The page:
In recent years, the term ‘sub IPO’ has become increasingly popular, referring to the issuance of stocks by a company that have been listed for less than a year. Compared to blue chip stocks, the risks and opportunities of secondary new stocks are more obvious. So, why don’t many people recommend investing in sub new stocks? This article will explore the risks and drawbacks of sub IPO.
Firstly, there is a high listing risk associated with secondary new shares. Most new shares require a period of “adjustment period” after being listed (the IPO management committee considers the first trading day to the last month as the adjustment period), during which the price of the stock may experience rapid fluctuations and increase uncertainty in the company’s operating situation. At the same time, due to the high expectations of the market for its overall performance, it will be influenced by a certain amount of internet attention and attention heat. Sometimes, the operation of “buying at low prices and shipping at high prices” can cause significant fluctuations in stock prices.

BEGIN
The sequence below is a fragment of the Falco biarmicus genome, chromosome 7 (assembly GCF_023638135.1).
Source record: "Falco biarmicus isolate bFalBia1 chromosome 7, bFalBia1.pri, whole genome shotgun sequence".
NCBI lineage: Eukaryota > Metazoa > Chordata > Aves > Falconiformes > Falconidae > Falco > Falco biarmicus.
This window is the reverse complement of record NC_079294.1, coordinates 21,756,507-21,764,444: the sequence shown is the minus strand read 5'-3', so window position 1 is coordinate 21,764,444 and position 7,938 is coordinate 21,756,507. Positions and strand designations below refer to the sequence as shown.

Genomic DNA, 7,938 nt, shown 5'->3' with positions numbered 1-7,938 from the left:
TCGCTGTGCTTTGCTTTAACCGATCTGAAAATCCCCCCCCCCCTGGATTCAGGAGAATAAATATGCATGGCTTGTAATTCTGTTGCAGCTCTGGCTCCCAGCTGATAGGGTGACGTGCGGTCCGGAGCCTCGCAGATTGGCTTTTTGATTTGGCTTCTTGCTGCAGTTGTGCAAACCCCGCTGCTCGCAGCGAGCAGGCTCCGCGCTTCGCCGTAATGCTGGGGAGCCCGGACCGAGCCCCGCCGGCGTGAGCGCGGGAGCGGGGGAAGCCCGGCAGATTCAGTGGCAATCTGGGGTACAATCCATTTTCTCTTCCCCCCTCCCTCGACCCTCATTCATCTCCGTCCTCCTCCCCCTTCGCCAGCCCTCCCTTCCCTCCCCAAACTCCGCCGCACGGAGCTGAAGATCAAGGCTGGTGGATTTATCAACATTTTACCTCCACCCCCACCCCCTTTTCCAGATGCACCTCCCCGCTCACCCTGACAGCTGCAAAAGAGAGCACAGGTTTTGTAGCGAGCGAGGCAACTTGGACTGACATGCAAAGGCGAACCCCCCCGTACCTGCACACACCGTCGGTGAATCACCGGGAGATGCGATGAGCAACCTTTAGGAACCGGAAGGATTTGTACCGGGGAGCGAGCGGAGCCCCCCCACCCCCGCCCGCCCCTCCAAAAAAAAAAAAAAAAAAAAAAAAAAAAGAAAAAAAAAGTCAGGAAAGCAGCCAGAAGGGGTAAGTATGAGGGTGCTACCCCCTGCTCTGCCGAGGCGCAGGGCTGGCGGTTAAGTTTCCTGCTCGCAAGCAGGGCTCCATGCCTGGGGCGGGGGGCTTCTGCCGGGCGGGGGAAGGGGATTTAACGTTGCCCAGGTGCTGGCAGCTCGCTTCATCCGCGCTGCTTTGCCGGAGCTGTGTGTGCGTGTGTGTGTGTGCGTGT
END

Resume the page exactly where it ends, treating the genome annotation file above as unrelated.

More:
Secondly, the liquidity of secondary new stocks is usually low. In the early stages of a company’s listing, the degree of equity dispersion is relatively high, and the number of institutions or individuals holding shares is relatively small, which leads to low transaction volume. If you want to sell such secondary stocks, you are likely to find that the trading volume is too low, leading to poor sales, and the risk and cost of giving up may become more apparent.
In addition, there are also audit quality issues with secondary new shares. Compared to mature companies, newly established companies often have significant problems in financial statements and internal control, and their financial statements also have certain errors. Investors often face the risk of investing funds and time in the stocks of a company with poor audit quality.
In addition, most newly listed companies do not have past data to provide investors with a basic reference. Stock prices are often influenced by institutional speculation or social media marketing, which requires more careful evaluation and reflection. Potential risks are difficult to obtain directly through open channels, and there are often situations of information asymmetry.
In summary, although some companies can surpass the shadow of the main board market giants in the performance of sub new stocks, they are still a high-risk investment variety. Only when companies with standardized, stable market value, and strong strength grow to a sufficient scale can they smoothly go public and achieve very good inclusivity for a certain period of time. Therefore, it is recommended that investors fully understand the financial situation, internal control, audit quality, liquidity and other factors of the enterprise before investing, in order to avoid unnecessary risks.